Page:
Incarceration Nation

Chicano Moratorium Today

By Jose H. Villarreal

The most profound act of internationalism that could be expressed today within U.S. borders is hands down the support of those pushing the Chicano Moratorium. Just as in yesteryear U.S. imperialism cannot continue to exploit those around the world without the use of the Chicano masses filling its military ranks. Just as in yesteryear we are left to decide how best to assist the Third World, and just as before, we continue to see that the Chicano Moratorium is the key to delivering the people from global oppression at the hands of the U.S.

The moratorium of the past

The war that Amerikkka took to the people of Vietnam was met by much resistance by the many sectors of the left in U.S. borderlands. The antiwar movement helped to pressure the imperialists and to send the message that the Third World had allies here in the imperialist center. But there were contradictions within the left of yesteryear, as contradictions remain today. These manifested in many different ways, especially how the internal semi-colonies expressed their own reaction to the U.S. war on Vietnam. For the Chicano nation, the reaction resulted in the Chicano Moratorium on August 29th 1970. This was perhaps the largest event that the Chicano nation expressed against U.S. imperialism, even to this day. Thousands came out and protested, but it was a protest that was meant to mobilize Aztlan, not just against the war, but against our colonial relationship to Amerikkka as well. All sectors of the nation were there, from Chicano revolutionaries to small children. It took place in East L.A. where the largest concentration of Chicanos continues to exist. And regardless of how you slice it, this was a revolutionary nationalist action.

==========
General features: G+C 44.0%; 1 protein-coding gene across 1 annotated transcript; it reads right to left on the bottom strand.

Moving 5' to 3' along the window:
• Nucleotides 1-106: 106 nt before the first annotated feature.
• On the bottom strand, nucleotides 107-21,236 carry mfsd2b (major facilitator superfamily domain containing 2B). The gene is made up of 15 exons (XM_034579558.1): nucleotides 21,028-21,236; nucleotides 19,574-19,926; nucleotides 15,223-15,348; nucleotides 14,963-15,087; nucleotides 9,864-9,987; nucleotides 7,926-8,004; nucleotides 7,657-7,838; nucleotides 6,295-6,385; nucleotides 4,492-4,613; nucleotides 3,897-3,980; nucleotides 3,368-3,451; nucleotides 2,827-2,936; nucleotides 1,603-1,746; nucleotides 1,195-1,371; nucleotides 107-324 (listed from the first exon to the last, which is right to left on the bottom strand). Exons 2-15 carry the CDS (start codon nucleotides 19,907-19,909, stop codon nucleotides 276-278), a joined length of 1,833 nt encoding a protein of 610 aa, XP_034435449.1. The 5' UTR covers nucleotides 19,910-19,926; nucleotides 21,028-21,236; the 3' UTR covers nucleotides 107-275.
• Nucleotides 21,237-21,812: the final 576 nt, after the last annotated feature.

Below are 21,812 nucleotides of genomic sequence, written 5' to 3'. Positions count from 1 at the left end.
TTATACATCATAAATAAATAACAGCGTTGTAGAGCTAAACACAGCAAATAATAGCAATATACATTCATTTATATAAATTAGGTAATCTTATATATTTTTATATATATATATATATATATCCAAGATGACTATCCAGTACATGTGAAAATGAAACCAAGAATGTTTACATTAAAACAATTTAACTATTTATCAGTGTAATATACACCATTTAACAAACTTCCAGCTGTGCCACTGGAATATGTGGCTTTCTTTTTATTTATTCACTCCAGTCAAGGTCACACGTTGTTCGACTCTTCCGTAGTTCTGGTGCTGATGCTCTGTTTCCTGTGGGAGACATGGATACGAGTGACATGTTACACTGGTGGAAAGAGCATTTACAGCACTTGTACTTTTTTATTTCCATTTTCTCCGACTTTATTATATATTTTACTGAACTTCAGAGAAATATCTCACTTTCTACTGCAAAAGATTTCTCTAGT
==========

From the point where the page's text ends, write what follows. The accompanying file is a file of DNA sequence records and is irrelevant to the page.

What brought out the need for the Chicano Moratorium was the lopsided death rates of Chicano soldiers who were in the U.S. military. Chicanos were dying at larger rates, and to top all that off, when they came back they were still oppressed in U.S. borders, deported, murdered by police, terrorized in the barrios, and forced to exist in a state that was not theirs and never would be.

As can be imagined, the oppressor nation reacted with violence to this revolutionary event. They reacted with gunshots that left death to our people. Among the dead were Ruben Salazar,1 an award-winning journalist, news director of the local Spanish television station, and columnist for the Los Angeles Times. He began to be conscious of his place within the Chicano nation and realized that Chicanos never would be allowed to assimilate even if they wanted to. Salazar was shot when Deputy Thomas Wilson of the Los Angeles County Sheriff’s Department fired a tear gas canister into the Silver Dollar Café at the conclusion of the August 29 rally, killing Salazar. For the oppressor, the thought of Aztlan rising up to demand self-determination was just too much. The thought of the Chicano nation educating Raza to boycott the U.S. military was not going to happen and the result was lethal violence aimed at Chicanos.

To the oppressor, death would ensure the slaves remain on the plantation. They were wrong.

Moratorium of today